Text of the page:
Last week, various senior Israeli intelligence sources suggested that, while they believe the Iranian uprising is serious, they do not think the regime will fall. This followed weeks of private signals from the United States that it believes the same.
Israel and the U.S. appear to have reached their conclusions for the same reasons: The uprising lacks a centralized opposition leadership and sufficient funding. A revolution, the intelligence community has concluded, needs both to succeed.
Is this analysis correct? Israel’s intelligence on Iran surpasses that of any other country, and the U.S. is no slouch in that department either, so one should be cautious about dismissing their conclusions. However, there is a strong chance that they are mistaken.
First, those with the best understanding of the current situation are the people on the ground in Iran. Even a cursory survey of communications over the last three months indicates that the opposition both in exile and in Iran believes that “this time it’s different.” They are certain that the regime is finished.
The opposition’s confidence is matched by its actions. Several times, the regime has ominously demanded that the protests stop immediately or else. The protests, however, usually escalated after these threats. The government then applied the “or else”: Live ammunition, executions in public, systematic torture and unspeakable brutality on a vast scale. But this butchery failed to suppress the uprising. Clearly, the government has the will to kill, but the population is undeterred. When a tyrannical regime has lost the power of fear, it cannot rule.
Regarding the issue of funds, a new situation is taking shape, not because the opposition is receiving money, but because the regime is losing it. There have been widespread strikes by everyone from oil workers to bazaar merchants, and the general unrest has paralyzed economic activity. There are strong signs that this is starting to inflict serious pain on the regime. For example, its funding of foreign terror groups has declined.
There is every reason to think that a tightening of sanctions on the regime, coupled with domestic labor unrest, could easily snowball if Western governments choose to pursue such a strategy. Indeed, one can only imagine what might happen if all of Iran’s frozen assets were handed over to the Iranian opposition.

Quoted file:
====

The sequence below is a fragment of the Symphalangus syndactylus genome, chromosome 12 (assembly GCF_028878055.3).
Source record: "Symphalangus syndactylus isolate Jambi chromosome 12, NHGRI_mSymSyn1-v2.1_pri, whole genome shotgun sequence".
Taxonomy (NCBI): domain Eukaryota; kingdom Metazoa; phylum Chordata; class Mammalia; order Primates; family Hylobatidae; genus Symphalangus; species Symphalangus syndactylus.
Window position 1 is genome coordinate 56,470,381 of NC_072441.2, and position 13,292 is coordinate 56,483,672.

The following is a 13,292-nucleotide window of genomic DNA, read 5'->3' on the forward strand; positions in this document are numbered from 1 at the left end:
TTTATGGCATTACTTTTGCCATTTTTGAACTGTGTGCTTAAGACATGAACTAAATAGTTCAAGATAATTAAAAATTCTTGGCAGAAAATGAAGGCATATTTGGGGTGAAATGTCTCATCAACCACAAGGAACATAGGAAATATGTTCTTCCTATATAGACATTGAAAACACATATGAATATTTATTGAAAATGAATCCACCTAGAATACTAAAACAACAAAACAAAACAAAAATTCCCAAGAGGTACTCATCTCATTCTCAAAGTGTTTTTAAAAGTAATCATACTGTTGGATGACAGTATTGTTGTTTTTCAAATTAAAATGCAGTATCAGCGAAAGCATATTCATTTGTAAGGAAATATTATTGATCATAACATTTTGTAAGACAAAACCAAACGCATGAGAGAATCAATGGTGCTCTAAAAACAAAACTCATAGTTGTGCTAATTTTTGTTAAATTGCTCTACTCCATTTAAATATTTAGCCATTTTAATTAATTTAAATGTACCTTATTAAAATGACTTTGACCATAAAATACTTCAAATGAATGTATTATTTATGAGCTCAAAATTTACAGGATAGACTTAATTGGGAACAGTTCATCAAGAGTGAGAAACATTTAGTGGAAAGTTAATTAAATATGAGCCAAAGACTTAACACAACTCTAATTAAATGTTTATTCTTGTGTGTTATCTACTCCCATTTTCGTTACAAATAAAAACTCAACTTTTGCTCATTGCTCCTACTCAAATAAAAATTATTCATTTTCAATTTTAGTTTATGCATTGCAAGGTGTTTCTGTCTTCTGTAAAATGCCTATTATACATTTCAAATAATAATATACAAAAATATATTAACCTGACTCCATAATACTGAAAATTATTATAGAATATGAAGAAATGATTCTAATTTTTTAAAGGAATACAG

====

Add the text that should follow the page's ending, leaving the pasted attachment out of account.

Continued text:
It seems clear, then, that the momentum and intensity of the upheaval has not abated. Yet even the very intelligence agencies expressing pessimism appear to have no idea why the uprising continues. Is there an intangible factor at work? Something that has destroyed the regime’s ability to strike fear into its citizens?
I believe the answer is yes, and ironically, that something was created by the regime itself. The main cause of the regime’s willingness to kill is its obsession with martyrdom, which it has turned into nothing less than a cult of death. The regime has spent decades indoctrinating generations of children and adults in this ideology, and it is now coming home to roost. Iranians have been taught by the ayatollahs not to fear death, so they don’t, even if death comes from the ayatollahs themselves.
Moreover, this worship of martyrdom has created a generation of young people who believe that an idea is worth dying for. The ayatollahs want this idea to be their own totalitarian form of Islam. But this no longer has any appeal to Iranian youth. The idea of freedom—perhaps not fully formed, but very real—has replaced it. The phrase “give me liberty or give me death,” so familiar but so distant to Americans, is now very immediate for Iranians. This is what has given Iranian youth the strength to risk everything in the name of revolution.
It may be that this cult of martyrdom will lead to the revolution’s success, but this will have a dark side of its own. The ancient soul of Persian civilization has always been one of light and life, but this has been buried beneath a veil of darkness and death, embodied by the dour, cruel and arrogantly detached ayatollahs. Their god is a god of misery, where life is easily bartered for the relief of death and the hell that is the world is traded for the paradise of the afterlife.
This bleak desolation offers little for which to live. At the same time, it diminishes the value of life instilled over generations. Sadly, this will bedevil Iran after liberation as well. One can only hope that an effort to reawaken the ancient soul of Iran will be undertaken in order to overpower the cult of death. Such an effort will be the most important but difficult task once the regime falls.
David Wurmser, Ph.D. is a senior analyst and director of the Project on Global Antisemitism and the U.S.-Israel Relationship at the Center for Security Policy, and a senior fellow at the Kohelet Policy Forum. He served as Middle East adviser to former Vice President Dick Cheney.
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